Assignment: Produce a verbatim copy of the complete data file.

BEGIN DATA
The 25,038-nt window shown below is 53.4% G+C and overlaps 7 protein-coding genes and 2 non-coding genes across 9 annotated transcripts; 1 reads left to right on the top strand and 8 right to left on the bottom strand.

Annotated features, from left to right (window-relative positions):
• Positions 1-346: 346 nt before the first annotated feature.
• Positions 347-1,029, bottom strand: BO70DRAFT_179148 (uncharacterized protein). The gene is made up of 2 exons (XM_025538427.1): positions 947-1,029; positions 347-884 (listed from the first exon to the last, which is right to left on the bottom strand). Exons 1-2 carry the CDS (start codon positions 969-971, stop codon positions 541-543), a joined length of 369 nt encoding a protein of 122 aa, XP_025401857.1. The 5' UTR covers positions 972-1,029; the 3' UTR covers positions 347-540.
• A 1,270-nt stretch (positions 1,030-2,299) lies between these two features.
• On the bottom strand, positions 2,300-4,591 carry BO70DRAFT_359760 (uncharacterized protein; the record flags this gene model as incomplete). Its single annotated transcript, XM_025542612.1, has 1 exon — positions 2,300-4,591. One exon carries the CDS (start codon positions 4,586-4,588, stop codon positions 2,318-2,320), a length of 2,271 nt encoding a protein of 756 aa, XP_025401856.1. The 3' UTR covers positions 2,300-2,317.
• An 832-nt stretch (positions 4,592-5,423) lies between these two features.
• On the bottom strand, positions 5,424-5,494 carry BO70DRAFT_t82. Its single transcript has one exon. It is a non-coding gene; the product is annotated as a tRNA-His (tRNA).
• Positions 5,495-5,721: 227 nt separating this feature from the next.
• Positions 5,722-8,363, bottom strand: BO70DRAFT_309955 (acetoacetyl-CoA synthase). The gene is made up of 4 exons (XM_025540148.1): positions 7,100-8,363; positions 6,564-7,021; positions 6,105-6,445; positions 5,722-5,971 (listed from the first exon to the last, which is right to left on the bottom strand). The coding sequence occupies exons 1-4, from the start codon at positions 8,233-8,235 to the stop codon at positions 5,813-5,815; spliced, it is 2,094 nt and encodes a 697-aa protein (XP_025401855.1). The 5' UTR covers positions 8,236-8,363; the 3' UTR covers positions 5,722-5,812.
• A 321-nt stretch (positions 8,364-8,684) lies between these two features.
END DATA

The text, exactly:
The 25,038-nt window shown below is 53.4% G+C and overlaps 7 protein-coding genes and 2 non-coding genes across 9 annotated transcripts; 1 reads left to right on the top strand and 8 right to left on the bottom strand.

Annotated features, from left to right (window-relative positions):
• Positions 1-346: 346 nt before the first annotated feature.
• Positions 347-1,029, bottom strand: BO70DRAFT_179148 (uncharacterized protein). The gene is made up of 2 exons (XM_025538427.1): positions 947-1,029; positions 347-884 (listed from the first exon to the last, which is right to left on the bottom strand). Exons 1-2 carry the CDS (start codon positions 969-971, stop codon positions 541-543), a joined length of 369 nt encoding a protein of 122 aa, XP_025401857.1. The 5' UTR covers positions 972-1,029; the 3' UTR covers positions 347-540.
• A 1,270-nt stretch (positions 1,030-2,299) lies between these two features.
• On the bottom strand, positions 2,300-4,591 carry BO70DRAFT_359760 (uncharacterized protein; the record flags this gene model as incomplete). Its single annotated transcript, XM_025542612.1, has 1 exon — positions 2,300-4,591. One exon carries the CDS (start codon positions 4,586-4,588, stop codon positions 2,318-2,320), a length of 2,271 nt encoding a protein of 756 aa, XP_025401856.1. The 3' UTR covers positions 2,300-2,317.
• An 832-nt stretch (positions 4,592-5,423) lies between these two features.
• On the bottom strand, positions 5,424-5,494 carry BO70DRAFT_t82. Its single transcript has one exon. It is a non-coding gene; the product is annotated as a tRNA-His (tRNA).
• Positions 5,495-5,721: 227 nt separating this feature from the next.
• Positions 5,722-8,363, bottom strand: BO70DRAFT_309955 (acetoacetyl-CoA synthase). The gene is made up of 4 exons (XM_025540148.1): positions 7,100-8,363; positions 6,564-7,021; positions 6,105-6,445; positions 5,722-5,971 (listed from the first exon to the last, which is right to left on the bottom strand). The coding sequence occupies exons 1-4, from the start codon at positions 8,233-8,235 to the stop codon at positions 5,813-5,815; spliced, it is 2,094 nt and encodes a 697-aa protein (XP_025401855.1). The 5' UTR covers positions 8,236-8,363; the 3' UTR covers positions 5,722-5,812.
• A 321-nt stretch (positions 8,364-8,684) lies between these two features.